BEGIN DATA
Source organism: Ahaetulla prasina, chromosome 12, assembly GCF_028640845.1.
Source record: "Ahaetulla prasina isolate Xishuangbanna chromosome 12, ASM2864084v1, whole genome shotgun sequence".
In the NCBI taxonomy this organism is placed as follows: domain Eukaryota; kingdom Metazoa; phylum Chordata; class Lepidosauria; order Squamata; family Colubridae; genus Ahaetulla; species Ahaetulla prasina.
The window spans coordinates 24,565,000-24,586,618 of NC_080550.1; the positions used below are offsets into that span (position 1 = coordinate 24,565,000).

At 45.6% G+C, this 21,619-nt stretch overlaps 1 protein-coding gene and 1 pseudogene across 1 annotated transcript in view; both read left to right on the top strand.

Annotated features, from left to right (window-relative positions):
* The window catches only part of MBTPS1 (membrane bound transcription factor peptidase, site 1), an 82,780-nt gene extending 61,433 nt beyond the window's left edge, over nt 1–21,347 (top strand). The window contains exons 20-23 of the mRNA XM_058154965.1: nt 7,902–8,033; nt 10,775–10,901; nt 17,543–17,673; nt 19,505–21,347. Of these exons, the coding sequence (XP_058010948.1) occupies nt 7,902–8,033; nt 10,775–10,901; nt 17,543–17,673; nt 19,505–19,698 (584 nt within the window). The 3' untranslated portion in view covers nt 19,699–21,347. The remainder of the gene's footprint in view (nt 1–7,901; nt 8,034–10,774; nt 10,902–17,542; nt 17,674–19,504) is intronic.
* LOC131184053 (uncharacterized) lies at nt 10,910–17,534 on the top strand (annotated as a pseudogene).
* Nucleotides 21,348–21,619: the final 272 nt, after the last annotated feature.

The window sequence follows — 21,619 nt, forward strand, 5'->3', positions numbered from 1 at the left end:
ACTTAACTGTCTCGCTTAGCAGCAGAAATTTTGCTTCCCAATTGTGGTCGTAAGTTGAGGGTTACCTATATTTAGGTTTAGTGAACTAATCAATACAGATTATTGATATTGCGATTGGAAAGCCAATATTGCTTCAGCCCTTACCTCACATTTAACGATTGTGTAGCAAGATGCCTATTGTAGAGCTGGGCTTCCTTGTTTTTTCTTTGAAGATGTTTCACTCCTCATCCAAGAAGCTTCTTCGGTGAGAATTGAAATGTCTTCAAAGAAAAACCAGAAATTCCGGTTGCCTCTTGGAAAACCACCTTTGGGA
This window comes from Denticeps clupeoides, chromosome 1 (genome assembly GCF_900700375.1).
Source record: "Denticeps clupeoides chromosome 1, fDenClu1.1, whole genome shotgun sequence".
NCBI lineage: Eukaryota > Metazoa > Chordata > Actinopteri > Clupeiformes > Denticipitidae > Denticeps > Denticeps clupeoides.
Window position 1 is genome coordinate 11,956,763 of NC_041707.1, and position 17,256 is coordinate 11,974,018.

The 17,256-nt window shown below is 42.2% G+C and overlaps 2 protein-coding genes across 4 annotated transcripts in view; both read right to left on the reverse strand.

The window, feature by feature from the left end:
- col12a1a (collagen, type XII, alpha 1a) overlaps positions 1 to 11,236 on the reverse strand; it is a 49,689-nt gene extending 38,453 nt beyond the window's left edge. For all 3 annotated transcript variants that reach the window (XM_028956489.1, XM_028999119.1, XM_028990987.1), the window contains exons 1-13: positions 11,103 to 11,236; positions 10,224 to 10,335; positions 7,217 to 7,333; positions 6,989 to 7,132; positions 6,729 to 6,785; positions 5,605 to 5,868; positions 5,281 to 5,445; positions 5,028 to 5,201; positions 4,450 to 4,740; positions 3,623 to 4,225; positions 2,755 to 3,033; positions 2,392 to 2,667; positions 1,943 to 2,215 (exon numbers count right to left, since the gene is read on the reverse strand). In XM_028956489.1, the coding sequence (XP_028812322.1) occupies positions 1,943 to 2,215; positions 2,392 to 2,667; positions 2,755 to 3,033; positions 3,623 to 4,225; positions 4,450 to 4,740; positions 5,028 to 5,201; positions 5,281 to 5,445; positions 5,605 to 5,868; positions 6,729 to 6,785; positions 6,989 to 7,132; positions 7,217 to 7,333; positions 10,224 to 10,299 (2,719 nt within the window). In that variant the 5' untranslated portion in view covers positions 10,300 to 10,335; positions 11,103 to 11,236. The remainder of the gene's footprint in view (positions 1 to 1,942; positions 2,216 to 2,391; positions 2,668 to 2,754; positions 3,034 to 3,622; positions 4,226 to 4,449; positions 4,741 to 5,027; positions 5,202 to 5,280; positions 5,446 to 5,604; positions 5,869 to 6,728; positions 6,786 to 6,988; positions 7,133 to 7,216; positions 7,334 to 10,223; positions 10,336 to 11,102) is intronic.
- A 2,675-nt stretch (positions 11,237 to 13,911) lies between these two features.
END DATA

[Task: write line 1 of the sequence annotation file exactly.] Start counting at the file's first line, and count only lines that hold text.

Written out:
Source organism: Ahaetulla prasina, chromosome 12, assembly GCF_028640845.1.